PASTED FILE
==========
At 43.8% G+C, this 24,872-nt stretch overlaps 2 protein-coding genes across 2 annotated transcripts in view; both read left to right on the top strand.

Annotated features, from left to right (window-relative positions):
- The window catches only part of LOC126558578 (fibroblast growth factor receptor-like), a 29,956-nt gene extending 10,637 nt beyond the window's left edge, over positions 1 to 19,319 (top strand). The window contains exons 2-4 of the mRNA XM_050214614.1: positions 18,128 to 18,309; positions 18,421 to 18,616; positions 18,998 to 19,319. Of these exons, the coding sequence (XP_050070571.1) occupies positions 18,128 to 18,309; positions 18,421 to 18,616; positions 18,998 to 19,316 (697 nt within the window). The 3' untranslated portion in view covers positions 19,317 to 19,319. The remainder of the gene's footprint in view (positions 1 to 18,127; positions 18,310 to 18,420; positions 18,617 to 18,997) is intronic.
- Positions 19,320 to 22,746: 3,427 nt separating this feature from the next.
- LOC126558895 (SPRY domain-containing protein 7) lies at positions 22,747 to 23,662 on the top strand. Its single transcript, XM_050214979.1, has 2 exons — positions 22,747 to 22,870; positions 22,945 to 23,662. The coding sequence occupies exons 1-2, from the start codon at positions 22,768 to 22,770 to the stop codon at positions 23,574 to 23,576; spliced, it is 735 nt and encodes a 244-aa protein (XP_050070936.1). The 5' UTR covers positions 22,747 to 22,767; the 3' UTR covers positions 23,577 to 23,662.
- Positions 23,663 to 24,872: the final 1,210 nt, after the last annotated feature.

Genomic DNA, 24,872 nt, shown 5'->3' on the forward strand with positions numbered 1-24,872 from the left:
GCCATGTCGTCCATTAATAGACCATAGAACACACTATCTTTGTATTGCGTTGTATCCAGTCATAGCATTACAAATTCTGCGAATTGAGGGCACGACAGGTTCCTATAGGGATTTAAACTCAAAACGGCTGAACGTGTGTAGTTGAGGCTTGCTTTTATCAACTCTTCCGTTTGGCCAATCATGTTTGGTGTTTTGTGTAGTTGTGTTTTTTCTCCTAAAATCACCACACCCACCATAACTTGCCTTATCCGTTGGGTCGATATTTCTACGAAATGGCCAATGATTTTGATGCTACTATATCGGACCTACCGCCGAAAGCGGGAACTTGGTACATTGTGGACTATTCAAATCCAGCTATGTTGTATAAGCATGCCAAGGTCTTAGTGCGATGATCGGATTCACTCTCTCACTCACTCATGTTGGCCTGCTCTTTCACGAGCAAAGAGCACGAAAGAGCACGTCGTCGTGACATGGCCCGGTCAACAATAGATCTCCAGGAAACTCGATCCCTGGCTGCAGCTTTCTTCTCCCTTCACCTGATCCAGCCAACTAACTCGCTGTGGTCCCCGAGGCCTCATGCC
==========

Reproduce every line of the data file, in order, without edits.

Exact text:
At 43.8% G+C, this 24,872-nt stretch overlaps 2 protein-coding genes across 2 annotated transcripts in view; both read left to right on the top strand.

Annotated features, from left to right (window-relative positions):
- The window catches only part of LOC126558578 (fibroblast growth factor receptor-like), a 29,956-nt gene extending 10,637 nt beyond the window's left edge, over positions 1 to 19,319 (top strand). The window contains exons 2-4 of the mRNA XM_050214614.1: positions 18,128 to 18,309; positions 18,421 to 18,616; positions 18,998 to 19,319. Of these exons, the coding sequence (XP_050070571.1) occupies positions 18,128 to 18,309; positions 18,421 to 18,616; positions 18,998 to 19,316 (697 nt within the window). The 3' untranslated portion in view covers positions 19,317 to 19,319. The remainder of the gene's footprint in view (positions 1 to 18,127; positions 18,310 to 18,420; positions 18,617 to 18,997) is intronic.
- Positions 19,320 to 22,746: 3,427 nt separating this feature from the next.
- LOC126558895 (SPRY domain-containing protein 7) lies at positions 22,747 to 23,662 on the top strand. Its single transcript, XM_050214979.1, has 2 exons — positions 22,747 to 22,870; positions 22,945 to 23,662. The coding sequence occupies exons 1-2, from the start codon at positions 22,768 to 22,770 to the stop codon at positions 23,574 to 23,576; spliced, it is 735 nt and encodes a 244-aa protein (XP_050070936.1). The 5' UTR covers positions 22,747 to 22,767; the 3' UTR covers positions 23,577 to 23,662.
- Positions 23,663 to 24,872: the final 1,210 nt, after the last annotated feature.

Genomic DNA, 24,872 nt, shown 5'->3' on the forward strand with positions numbered 1-24,872 from the left:
GCCATGTCGTCCATTAATAGACCATAGAACACACTATCTTTGTATTGCGTTGTATCCAGTCATAGCATTACAAATTCTGCGAATTGAGGGCACGACAGGTTCCTATAGGGATTTAAACTCAAAACGGCTGAACGTGTGTAGTTGAGGCTTGCTTTTATCAACTCTTCCGTTTGGCCAATCATGTTTGGTGTTTTGTGTAGTTGTGTTTTTTCTCCTAAAATCACCACACCCACCATAACTTGCCTTATCCGTTGGGTCGATATTTCTACGAAATGGCCAATGATTTTGATGCTACTATATCGGACCTACCGCCGAAAGCGGGAACTTGGTACATTGTGGACTATTCAAATCCAGCTATGTTGTATAAGCATGCCAAGGTCTTAGTGCGATGATCGGATTCACTCTCTCACTCACTCATGTTGGCCTGCTCTTTCACGAGCAAAGAGCACGAAAGAGCACGTCGTCGTGACATGGCCCGGTCAACAATAGATCTCCAGGAAACTCGATCCCTGGCTGCAGCTTTCTTCTCCCTTCACCTGATCCAGCCAACTAACTCGCTGTGGTCCCCGAGGCCTCATGCC